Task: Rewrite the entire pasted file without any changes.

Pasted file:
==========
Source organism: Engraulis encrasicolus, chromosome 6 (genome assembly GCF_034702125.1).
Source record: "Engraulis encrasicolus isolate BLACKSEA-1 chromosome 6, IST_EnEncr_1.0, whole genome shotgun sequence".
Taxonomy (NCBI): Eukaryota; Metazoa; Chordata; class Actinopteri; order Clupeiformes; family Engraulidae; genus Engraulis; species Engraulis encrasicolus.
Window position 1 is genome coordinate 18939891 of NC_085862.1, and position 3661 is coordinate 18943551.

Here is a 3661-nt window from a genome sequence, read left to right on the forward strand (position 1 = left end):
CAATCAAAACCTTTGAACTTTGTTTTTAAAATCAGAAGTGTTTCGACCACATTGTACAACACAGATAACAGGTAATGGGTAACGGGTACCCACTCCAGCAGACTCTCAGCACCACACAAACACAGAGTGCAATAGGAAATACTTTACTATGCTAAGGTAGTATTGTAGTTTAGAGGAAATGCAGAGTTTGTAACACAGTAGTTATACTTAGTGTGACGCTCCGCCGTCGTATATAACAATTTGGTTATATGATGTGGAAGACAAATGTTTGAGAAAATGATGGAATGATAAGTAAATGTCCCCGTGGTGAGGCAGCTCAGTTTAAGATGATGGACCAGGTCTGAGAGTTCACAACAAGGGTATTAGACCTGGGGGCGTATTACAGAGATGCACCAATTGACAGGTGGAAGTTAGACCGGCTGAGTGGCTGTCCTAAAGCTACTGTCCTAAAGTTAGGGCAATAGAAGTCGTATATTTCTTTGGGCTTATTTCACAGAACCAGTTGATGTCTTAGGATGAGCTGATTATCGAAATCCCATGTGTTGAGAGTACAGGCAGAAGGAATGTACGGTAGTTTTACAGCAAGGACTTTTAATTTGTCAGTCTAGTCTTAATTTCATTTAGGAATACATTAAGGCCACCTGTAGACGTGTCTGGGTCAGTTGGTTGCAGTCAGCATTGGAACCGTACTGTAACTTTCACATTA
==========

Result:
Source organism: Engraulis encrasicolus, chromosome 6 (genome assembly GCF_034702125.1).
Source record: "Engraulis encrasicolus isolate BLACKSEA-1 chromosome 6, IST_EnEncr_1.0, whole genome shotgun sequence".
Taxonomy (NCBI): Eukaryota; Metazoa; Chordata; class Actinopteri; order Clupeiformes; family Engraulidae; genus Engraulis; species Engraulis encrasicolus.
Window position 1 is genome coordinate 18939891 of NC_085862.1, and position 3661 is coordinate 18943551.

Here is a 3661-nt window from a genome sequence, read left to right on the forward strand (position 1 = left end):
CAATCAAAACCTTTGAACTTTGTTTTTAAAATCAGAAGTGTTTCGACCACATTGTACAACACAGATAACAGGTAATGGGTAACGGGTACCCACTCCAGCAGACTCTCAGCACCACACAAACACAGAGTGCAATAGGAAATACTTTACTATGCTAAGGTAGTATTGTAGTTTAGAGGAAATGCAGAGTTTGTAACACAGTAGTTATACTTAGTGTGACGCTCCGCCGTCGTATATAACAATTTGGTTATATGATGTGGAAGACAAATGTTTGAGAAAATGATGGAATGATAAGTAAATGTCCCCGTGGTGAGGCAGCTCAGTTTAAGATGATGGACCAGGTCTGAGAGTTCACAACAAGGGTATTAGACCTGGGGGCGTATTACAGAGATGCACCAATTGACAGGTGGAAGTTAGACCGGCTGAGTGGCTGTCCTAAAGCTACTGTCCTAAAGTTAGGGCAATAGAAGTCGTATATTTCTTTGGGCTTATTTCACAGAACCAGTTGATGTCTTAGGATGAGCTGATTATCGAAATCCCATGTGTTGAGAGTACAGGCAGAAGGAATGTACGGTAGTTTTACAGCAAGGACTTTTAATTTGTCAGTCTAGTCTTAATTTCATTTAGGAATACATTAAGGCCACCTGTAGACGTGTCTGGGTCAGTTGGTTGCAGTCAGCATTGGAACCGTACTGTAACTTTCACATTA